Keeping Our Mental Health in Check to Improve Our Everyday Work and Learning
One-third of people report feeling extreme stress, while 77 percent report their stress impacts their physical health, 73 percent report it impacts their mental health, and almost 50 percent state they experience difficulty sleeping due to stress. Considering that stress can have other detrimental impacts such as: causing impaired performance, mental health issues, high blood pressure, strained relationships, and more, addressing this in today’s age is critical to mitigating these impacts.
How can we manage stress and keep our mental health in check in a world where we are emerging from a pandemic, dealing with international conflict, experiencing inflation, and much more?
On today’s episode of DisruptED, host Ron J. Stefanski spoke with Joy Langley, a Stress Management Coach and Author, to discuss Dr. Langley’s take on counseling and stress management in a disrupted world where stress runs rampant.
Adrenaline is an essential hormone. It promotes proper cardiovascular function, helps utilize carbs and fats, assists in fat distribution, and triggers the body’s fight-or-flight response to stress. Adrenaline was meant to help us survive when faced with crises, but now it is being triggered for less critical situations.
Langley explained, “You can’t ignore the benefits of adrenaline. What’s happening for us now is that it’s being triggered for very petty reasons. You know, I’ve lost my phone, or I had a notification on my computer… being stuck in a traffic jam, having to see your boss… these things are not the end of the world.”
Stefanski and Langley also discussed…
● What brought Dr. Joy Langley into the world of counseling
● Dr. Langley’s business model and the population of patients she is currently seeing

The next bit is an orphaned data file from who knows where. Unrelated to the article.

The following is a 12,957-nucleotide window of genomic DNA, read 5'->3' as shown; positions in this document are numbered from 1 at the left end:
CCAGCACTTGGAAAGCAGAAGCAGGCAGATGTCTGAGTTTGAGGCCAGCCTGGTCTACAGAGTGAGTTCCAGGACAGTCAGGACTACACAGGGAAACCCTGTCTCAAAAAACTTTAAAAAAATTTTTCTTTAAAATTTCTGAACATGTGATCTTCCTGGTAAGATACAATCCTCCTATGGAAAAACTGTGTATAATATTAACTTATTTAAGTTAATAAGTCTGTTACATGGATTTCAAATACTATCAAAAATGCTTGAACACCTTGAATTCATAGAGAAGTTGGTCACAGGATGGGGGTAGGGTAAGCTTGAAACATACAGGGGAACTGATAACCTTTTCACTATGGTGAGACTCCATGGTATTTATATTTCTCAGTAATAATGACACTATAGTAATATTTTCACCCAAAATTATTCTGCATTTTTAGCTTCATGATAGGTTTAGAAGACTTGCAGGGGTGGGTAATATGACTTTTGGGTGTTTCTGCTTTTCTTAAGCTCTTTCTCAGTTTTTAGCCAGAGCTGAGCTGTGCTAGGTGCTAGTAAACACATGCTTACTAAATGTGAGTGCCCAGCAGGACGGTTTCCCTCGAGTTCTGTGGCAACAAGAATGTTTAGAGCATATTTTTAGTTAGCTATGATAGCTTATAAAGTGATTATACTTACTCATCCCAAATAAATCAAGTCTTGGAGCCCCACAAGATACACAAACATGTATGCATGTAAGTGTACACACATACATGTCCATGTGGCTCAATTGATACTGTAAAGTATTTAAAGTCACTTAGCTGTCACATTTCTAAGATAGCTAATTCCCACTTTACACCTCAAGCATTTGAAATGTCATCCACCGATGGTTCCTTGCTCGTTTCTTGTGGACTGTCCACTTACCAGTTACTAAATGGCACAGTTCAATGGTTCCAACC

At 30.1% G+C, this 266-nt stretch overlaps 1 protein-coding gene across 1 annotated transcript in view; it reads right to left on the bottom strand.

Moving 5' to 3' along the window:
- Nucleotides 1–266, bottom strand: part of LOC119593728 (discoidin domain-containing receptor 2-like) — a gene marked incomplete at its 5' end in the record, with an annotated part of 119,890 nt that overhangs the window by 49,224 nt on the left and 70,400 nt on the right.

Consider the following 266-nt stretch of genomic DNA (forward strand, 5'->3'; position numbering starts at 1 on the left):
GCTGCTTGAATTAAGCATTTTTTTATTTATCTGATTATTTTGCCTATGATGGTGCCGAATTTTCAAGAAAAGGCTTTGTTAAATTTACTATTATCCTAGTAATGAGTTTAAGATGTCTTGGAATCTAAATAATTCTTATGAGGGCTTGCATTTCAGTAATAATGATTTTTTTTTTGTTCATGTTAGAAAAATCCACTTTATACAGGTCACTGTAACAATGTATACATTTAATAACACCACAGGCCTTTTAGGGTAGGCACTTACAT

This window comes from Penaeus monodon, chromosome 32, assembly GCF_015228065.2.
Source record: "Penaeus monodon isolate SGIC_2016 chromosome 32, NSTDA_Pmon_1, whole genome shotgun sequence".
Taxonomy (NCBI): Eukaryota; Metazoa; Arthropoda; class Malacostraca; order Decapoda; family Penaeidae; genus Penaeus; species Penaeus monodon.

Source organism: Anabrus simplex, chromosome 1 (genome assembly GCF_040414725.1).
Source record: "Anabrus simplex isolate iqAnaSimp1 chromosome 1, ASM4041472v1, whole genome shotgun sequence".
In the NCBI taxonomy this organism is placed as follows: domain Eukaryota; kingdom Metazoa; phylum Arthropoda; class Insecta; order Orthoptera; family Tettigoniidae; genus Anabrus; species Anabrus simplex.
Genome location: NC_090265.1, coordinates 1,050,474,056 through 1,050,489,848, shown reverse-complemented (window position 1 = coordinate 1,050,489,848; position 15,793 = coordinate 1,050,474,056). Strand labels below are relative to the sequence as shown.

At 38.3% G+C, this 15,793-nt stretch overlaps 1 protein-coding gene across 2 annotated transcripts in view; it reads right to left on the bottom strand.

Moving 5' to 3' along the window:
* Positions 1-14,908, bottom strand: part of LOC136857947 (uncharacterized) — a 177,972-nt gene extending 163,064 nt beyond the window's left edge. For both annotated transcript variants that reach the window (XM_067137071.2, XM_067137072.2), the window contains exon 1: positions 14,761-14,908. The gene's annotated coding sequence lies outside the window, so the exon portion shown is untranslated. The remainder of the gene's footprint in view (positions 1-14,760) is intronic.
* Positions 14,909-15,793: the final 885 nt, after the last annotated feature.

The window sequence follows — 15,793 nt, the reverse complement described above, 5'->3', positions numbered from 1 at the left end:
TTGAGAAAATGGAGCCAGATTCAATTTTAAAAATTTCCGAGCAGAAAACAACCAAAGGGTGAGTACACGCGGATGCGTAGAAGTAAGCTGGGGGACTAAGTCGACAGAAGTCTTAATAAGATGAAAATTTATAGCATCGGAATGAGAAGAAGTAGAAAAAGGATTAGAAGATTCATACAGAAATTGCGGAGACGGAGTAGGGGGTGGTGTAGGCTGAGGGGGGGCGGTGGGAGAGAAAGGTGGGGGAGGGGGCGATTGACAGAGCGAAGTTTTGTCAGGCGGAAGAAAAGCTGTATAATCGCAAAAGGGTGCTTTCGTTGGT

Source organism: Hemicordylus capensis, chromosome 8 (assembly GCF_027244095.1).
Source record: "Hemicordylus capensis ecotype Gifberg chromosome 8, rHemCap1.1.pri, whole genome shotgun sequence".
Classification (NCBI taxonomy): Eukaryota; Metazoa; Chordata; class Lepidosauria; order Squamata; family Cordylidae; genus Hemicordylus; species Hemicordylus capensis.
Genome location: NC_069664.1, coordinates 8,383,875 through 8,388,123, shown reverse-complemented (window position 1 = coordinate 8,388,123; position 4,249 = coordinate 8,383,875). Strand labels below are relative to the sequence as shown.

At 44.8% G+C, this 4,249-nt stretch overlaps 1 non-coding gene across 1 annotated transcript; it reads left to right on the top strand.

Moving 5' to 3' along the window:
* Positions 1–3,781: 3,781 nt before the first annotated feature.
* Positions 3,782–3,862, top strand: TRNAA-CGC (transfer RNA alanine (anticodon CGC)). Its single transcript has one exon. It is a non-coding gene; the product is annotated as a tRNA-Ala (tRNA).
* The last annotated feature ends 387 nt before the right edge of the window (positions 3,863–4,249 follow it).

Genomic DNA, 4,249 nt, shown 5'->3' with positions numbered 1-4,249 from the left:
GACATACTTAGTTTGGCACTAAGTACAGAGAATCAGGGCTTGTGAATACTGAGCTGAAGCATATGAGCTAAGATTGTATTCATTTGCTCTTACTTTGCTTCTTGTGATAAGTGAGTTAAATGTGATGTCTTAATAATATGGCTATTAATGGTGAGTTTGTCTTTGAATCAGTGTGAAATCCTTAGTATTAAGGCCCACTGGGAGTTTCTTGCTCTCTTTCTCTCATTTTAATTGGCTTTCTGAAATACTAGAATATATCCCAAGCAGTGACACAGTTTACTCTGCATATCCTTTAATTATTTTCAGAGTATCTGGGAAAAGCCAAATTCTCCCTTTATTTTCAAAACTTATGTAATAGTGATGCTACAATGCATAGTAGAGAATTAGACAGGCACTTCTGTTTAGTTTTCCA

● How our bodies respond to stress and what we can do to reframe our situation to manage our stress and keep our mental health in check
Langley described how the adrenaline response to stress is normal but needs to be reframed in the context of what is at hand. “You have the power to reset that and look at this light differently. Don’t be annoyed at the body responding that way—you don’t ever want it to lose its response because, really, we are almost attuned to being quite pessimistic… The body is meant to survive and keep the human race going. We’re not meant to be wiping ourselves out,” she stated.
Langley added, “So, if we didn’t have this fear response, Ron, me, and you might be on a beach, but we’re on the top of a cliff, and the water is lovely and blue. We might both say, ‘Let’s just jump in now!’ I would like something in me to kick in to say, ‘Hang on, do you think there are any rocks below?’ Or ‘Hang on, do you think there are any sharks in the water?’”
Joy Langley is a Stress Management Coach and Author. After her own personal experiences, Langley decided to pursue mental health roles such as college counseling and stress and anxiety coaching for a variety of patients. She attended Kingston University, where she graduated with a B.S. in Chemistry and Business.
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